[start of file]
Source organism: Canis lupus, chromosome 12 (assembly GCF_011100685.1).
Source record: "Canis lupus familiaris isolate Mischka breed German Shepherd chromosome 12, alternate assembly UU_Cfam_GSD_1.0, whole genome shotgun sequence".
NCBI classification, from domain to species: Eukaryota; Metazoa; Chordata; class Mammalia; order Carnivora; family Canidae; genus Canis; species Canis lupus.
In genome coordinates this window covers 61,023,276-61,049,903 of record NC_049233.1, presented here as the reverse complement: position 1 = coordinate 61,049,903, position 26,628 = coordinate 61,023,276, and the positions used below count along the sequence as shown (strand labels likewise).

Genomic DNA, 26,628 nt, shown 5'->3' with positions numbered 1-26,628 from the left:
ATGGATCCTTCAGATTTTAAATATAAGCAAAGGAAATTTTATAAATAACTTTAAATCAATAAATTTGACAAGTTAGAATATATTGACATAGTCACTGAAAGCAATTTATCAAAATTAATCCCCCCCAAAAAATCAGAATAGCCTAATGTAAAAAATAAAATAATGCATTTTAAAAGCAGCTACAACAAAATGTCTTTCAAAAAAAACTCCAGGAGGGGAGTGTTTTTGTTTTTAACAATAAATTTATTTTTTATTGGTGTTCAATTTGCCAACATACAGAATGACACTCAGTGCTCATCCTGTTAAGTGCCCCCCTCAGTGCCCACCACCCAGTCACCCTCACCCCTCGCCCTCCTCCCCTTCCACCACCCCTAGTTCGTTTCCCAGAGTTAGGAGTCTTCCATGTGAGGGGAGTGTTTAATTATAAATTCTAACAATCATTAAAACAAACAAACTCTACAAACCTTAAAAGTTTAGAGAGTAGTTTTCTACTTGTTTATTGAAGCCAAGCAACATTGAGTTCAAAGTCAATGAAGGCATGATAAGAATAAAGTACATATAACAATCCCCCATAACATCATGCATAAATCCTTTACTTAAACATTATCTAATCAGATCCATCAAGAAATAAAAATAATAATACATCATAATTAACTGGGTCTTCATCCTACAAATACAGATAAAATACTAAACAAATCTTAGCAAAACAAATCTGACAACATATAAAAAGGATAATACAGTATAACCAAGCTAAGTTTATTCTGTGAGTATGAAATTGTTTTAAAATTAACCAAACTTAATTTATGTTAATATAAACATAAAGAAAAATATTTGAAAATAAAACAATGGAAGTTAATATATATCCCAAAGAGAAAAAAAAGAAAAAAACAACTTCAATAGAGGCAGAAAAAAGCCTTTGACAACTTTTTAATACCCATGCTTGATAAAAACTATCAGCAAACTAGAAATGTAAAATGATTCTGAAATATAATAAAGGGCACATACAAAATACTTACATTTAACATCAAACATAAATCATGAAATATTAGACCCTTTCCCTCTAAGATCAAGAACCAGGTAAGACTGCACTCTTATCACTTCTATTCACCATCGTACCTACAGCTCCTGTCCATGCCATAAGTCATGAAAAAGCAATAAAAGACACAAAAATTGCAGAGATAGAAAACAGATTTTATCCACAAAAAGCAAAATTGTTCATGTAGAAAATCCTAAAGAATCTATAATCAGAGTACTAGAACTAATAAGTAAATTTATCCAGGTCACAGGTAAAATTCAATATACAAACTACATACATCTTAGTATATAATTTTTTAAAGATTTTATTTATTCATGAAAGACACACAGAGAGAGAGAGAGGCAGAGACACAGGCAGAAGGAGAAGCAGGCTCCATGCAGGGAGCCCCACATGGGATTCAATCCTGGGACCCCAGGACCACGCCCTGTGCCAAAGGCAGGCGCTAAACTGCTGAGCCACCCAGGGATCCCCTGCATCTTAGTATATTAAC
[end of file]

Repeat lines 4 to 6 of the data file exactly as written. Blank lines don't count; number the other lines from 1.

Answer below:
In genome coordinates this window covers 61,023,276-61,049,903 of record NC_049233.1, presented here as the reverse complement: position 1 = coordinate 61,049,903, position 26,628 = coordinate 61,023,276, and the positions used below count along the sequence as shown (strand labels likewise).

Genomic DNA, 26,628 nt, shown 5'->3' with positions numbered 1-26,628 from the left:
ATGGATCCTTCAGATTTTAAATATAAGCAAAGGAAATTTTATAAATAACTTTAAATCAATAAATTTGACAAGTTAGAATATATTGACATAGTCACTGAAAGCAATTTATCAAAATTAATCCCCCCCAAAAAATCAGAATAGCCTAATGTAAAAAATAAAATAATGCATTTTAAAAGCAGCTACAACAAAATGTCTTTCAAAAAAAACTCCAGGAGGGGAGTGTTTTTGTTTTTAACAATAAATTTATTTTTTATTGGTGTTCAATTTGCCAACATACAGAATGACACTCAGTGCTCATCCTGTTAAGTGCCCCCCTCAGTGCCCACCACCCAGTCACCCTCACCCCTCGCCCTCCTCCCCTTCCACCACCCCTAGTTCGTTTCCCAGAGTTAGGAGTCTTCCATGTGAGGGGAGTGTTTAATTATAAATTCTAACAATCATTAAAACAAACAAACTCTACAAACCTTAAAAGTTTAGAGAGTAGTTTTCTACTTGTTTATTGAAGCCAAGCAACATTGAGTTCAAAGTCAATGAAGGCATGATAAGAATAAAGTACATATAACAATCCCCCATAACATCATGCATAAATCCTTTACTTAAACATTATCTAATCAGATCCATCAAGAAATAAAAATAATAATACATCATAATTAACTGGGTCTTCATCCTACAAATACAGATAAAATACTAAACAAATCTTAGCAAAACAAATCTGACAACATATAAAAAGGATAATACAGTATAACCAAGCTAAGTTTATTCTGTGAGTATGAAATTGTTTTAAAATTAACCAAACTTAATTTATGTTAATATAAACATAAAGAAAAATATTTGAAAATAAAACAATGGAAGTTAATATATATCCCAAAGAGAAAAAAAAGAAAAAAACAACTTCAATAGAGGCAGAAAAAAGCCTTTGACAACTTTTTAATACCCATGCTTGATAAAAACTATCAGCAAACTAGAAATGTAAAATGATTCTGAAATATAATAAAGGGCACATACAAAATACTTACATTTAACATCAAACATAAATCATGAAATATTAGACCCTTTCCCTCTAAGATCAAGAACCAGGTAAGACTGCACTCTTATCACTTCTATTCACCATCGTACCTACAGCTCCTGTCCATGCCATAAGTCATGAAAAAGCAATAAAAGACACAAAAATTGCAGAGATAGAAAACAGATTTTATCCACAAAAAGCAAAATTGTTCATGTAGAAAATCCTAAAGAATCTATAATCAGAGTACTAGAACTAATAAGTAAATTTATCCAGGTCACAGGTAAAATTCAATATACAAACTACATACATCTTAGTATATAATTTTTTAAAGATTTTATTTATTCATGAAAGACACACAGAGAGAGAGAGAGGCAGAGACACAGGCAGAAGGAGAAGCAGGCTCCATGCAGGGAGCCCCACATGGGATTCAATCCTGGGACCCCAGGACCACGCCCTGTGCCAAAGGCAGGCGCTAAACTGCTGAGCCACCCAGGGATCCCCTGCATCTTAGTATATTAAC